How To Roast A Lamb: New Greek Classic Cooking

November 3, 2009 recipe 3

How To Roast A Lamb: New Greek Classic Cooking
Author: Michael Psilakis
*I received this book from Hachette Books free of charge in exchange for an honest review*

  • Hardcover: 304 pages
  • Publisher: Little, Brown and Company (October 28, 2009)
  • Language: English
  • ISBN-10: 0316041211
  • ISBN-13: 978-0316041218

A rising star in the food world, Michael Psilakis is co-owner of a growing empire of modern Mediterranean restaurants, and one of the most exciting young chefs in America today. In How to Roast a Lamb, the self-taught chef offers recipes from his restaurants and his home in this, his much-anticipated first cookbook.

Ten chapters provide colorful and heartfelt personal essays that lead into thematically related recipes. Gorgeous color photography accompanies many of the recipes throughout.

Psilakis’s cooking utilizes the fresh, naturally healthful ingredients of the Mediterranean augmented by techniques that define New American cuisine. Home cooks who have gravitated toward Italian cookbooks for the simple, user-friendly dishes, satisfying flavors, and comfortable, family-oriented meals, will welcome Psilakis’s approach to Greek food, which is similarly healthful, affordable, and satisfying to share any night of the week.

I am by no means a cook. If it doesn’t come in a box, can be delivered from a nearby restraunt, or be a wonderful desert, then I am scared to try it. Usually I stick to making sweets. They are easy and yummy. If you are not familiar with some of the Greek ingredients, then I highly recommend you look into them first. These recipes are complicated if you are a beginner in the cooking area. The book did have some wonderful memories that the author shares and he does explain the process of the dish thoroughly though. If you have the time and the patience then this book would be a wonderful cookbook on your kitchen shelf. Here are some examples of the recipes you will find in it:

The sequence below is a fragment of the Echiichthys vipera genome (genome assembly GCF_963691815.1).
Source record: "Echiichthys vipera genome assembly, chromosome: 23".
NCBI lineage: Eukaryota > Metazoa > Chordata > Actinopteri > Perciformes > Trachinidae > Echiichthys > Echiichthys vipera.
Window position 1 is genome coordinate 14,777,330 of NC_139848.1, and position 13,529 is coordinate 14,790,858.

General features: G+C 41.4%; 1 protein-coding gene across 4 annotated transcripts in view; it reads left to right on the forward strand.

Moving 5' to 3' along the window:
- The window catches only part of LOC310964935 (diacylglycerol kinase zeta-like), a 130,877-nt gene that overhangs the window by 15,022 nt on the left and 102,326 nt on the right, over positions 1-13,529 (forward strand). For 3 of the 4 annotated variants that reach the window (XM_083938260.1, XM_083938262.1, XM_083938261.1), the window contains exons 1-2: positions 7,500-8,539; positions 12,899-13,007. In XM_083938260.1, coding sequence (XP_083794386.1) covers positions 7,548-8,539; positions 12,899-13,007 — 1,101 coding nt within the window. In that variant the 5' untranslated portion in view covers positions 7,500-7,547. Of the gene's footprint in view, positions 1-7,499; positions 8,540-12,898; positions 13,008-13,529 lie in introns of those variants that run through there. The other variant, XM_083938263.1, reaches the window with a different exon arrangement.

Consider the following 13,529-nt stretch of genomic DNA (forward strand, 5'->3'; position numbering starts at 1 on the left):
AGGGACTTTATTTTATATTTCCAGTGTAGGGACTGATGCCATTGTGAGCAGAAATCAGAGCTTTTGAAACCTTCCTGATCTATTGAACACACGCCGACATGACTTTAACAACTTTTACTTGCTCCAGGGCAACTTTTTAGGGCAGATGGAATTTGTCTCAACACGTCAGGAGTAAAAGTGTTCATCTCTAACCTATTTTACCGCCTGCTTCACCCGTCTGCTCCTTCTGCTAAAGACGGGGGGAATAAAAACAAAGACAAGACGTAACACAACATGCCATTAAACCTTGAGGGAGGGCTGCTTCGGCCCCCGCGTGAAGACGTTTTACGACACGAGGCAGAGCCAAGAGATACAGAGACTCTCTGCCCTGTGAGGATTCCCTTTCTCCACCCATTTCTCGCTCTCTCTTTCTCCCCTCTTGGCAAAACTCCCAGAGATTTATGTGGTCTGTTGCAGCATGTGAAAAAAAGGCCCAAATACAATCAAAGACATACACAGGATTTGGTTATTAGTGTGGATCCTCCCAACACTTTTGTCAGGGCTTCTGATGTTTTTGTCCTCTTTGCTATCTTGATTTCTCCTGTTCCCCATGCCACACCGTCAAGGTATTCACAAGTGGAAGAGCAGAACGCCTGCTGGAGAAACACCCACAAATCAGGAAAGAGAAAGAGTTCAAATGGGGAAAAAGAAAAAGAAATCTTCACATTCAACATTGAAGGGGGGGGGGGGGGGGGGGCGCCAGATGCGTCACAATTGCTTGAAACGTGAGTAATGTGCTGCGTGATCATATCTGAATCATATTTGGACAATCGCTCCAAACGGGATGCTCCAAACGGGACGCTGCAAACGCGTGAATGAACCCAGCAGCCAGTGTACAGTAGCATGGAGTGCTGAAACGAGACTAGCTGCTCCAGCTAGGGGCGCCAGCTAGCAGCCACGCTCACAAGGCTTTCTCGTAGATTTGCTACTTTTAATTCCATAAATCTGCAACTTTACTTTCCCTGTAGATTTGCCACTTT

Braised Rabbit and Quail
Stuffed Baby Eggplants
Orange-Braised Snails
Lobster Broth
See, these even sound complicated to me. They seem to be more of the ritzy dishes instead of dishes you would fix every day for your family. If you are a serious cook and enjoy the Greek ingredients, then give it a go. I for one will stick to ordering pizza and making brownies.


A Decent Read.
Has Some Drawbacks Though.

3 Responses to “How To Roast A Lamb: New Greek Classic Cooking”

  1. La Coccinelle

    Orange-braised snails?

    You know, I’ve had escargot in restaurants, but I’ve never thought about cooking them at home. Short of scavenging in the garden, I wouldn’t even know where to get snails. I’ve certainly never seen them in the grocery store!

  2. L. Diane Wolfe

    Greeks are some of the healthiest people in the world due to their diet.
    But since I usually have to substitute at least one ingredient in a normal recipe, it sounds as if I’d be sunk with this cookcook!

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